The Distributed SQL Blog

Thoughts on distributed databases, open source, and cloud native

YugabyteDB Engineering Update – Dec 9, 2019

We are pleased to announce that YugabyteDB 2.0.7 is live!  You can read the official release notes of this and previous versions here. This release is shipping with almost 30 new enhancements and bug fixes.

What’s YugabyteDB? It is an open source, high-performance distributed SQL database built on a scalable and fault-tolerant design inspired by Google Spanner.

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9 Techniques to Build Cloud-Native, Geo-Distributed SQL Apps with Low Latency

This post is an in-depth look at the various techniques that applications needing low latency and high availability can leverage while using a geo-distributed SQL database like YugabyteDB so that the negative impacts of an high-latency, unreliable Wide Area Network (WAN) are minimized.

Geo-Distributed SQL is the Future of RDBMS

Enterprises are increasingly moving to cloud-native applications powered by microservices architecture.

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Best Practices and Recommendations for Distributed SQL on Kubernetes

YugabyteDB and Kubernetes have very complementary design principles because they both rely on an extensible and flexible API layer, as well as a scale-out architecture for performance and availability. In this blog post we’ll look at best practices and recommendations when choosing Kubernetes as the cluster foundation for a distributed SQL system. This will begin with a review of relevant architectural decisions of the YugabyteDB.

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Distributed SQL on Google Kubernetes Engine (GKE) with YugabyteDB’s Helm Chart

The glory days of the heavy-weight hypervisor are slowly fading away, and in the last few years, containerization of applications and services is the new reality. With containerization, enterprises can prototype, deploy, and meet scale demands more quickly. To systematically and efficiently manage these large-scale deployments, enterprises have bet on technologies like Kubernetes (aka k8s), a powerful container orchestrator, to get the job done.

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Rise of Globally Distributed SQL Databases – Redefining Transactional Stores for Cloud Native Era

At last month’s KubeCon + CloudNativeCon in Seattle, the single biggest change from previous container-related conferences was the excitement among the end user companies around their adoption of Kubernetes and the associated cloud native infrastructure ecosystem. The CNCF End User Community page today lists 50+ enterprises and 21+ case studies including those from industry bellwethers such as Capital One,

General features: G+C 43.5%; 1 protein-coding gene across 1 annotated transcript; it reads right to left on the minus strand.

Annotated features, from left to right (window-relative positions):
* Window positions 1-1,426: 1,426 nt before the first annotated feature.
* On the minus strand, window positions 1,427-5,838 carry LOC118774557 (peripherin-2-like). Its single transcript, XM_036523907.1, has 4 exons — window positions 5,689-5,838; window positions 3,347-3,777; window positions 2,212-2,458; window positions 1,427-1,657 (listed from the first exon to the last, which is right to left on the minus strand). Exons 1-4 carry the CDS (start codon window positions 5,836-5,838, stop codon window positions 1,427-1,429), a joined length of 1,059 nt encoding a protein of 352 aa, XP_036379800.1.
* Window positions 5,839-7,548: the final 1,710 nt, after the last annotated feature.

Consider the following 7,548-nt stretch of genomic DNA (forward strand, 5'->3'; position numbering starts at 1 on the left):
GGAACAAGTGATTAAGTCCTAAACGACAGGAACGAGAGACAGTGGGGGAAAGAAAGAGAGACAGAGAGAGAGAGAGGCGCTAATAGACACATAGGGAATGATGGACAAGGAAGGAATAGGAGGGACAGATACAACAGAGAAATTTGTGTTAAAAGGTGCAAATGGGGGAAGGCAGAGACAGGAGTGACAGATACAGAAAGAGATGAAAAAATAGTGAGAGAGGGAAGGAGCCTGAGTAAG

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Understanding How YugabyteDB Runs on Kubernetes

As we reviewed in “Docker, Kubernetes and the Rise of Cloud Native Databases”, Kubernetes has benefited from rapid adoption to become the de-facto choice for container orchestration. This has happened in a short span of only 4 years since Google open sourced the project in 2014. YugabyteDB’s automated sharding and strongly consistent replication architecture lends itself extremely well to containerized deployments powered by Kubernetes orchestration.

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Docker, Kubernetes and the Rise of Cloud Native Databases

Containerized Stateful Services Are Here

Results from the 2018 Kubernetes Application Usage Survey should put to rest concerns enterprise users have had around the viability of Docker containers and Kubernetes orchestration for running stateful services such as databases and message queues. Its exciting to see that nearly 40% of respondents are running databases (SQL and/or NoSQL) using Kubernetes.

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Orchestrating Stateful Apps with Kubernetes StatefulSets

Kubernetes, the open source container orchestration engine that originated from Google’s Borg project, has seen some of the most explosive growth ever recorded in an open source project. The complete software development lifecycle involving stateless apps can now be executed in a more consistent, efficient and resilient manner than ever before. However, the same is not true for stateful apps — containers are inherently stateless and Kubernetes did not do anything special in the initial days to change that.

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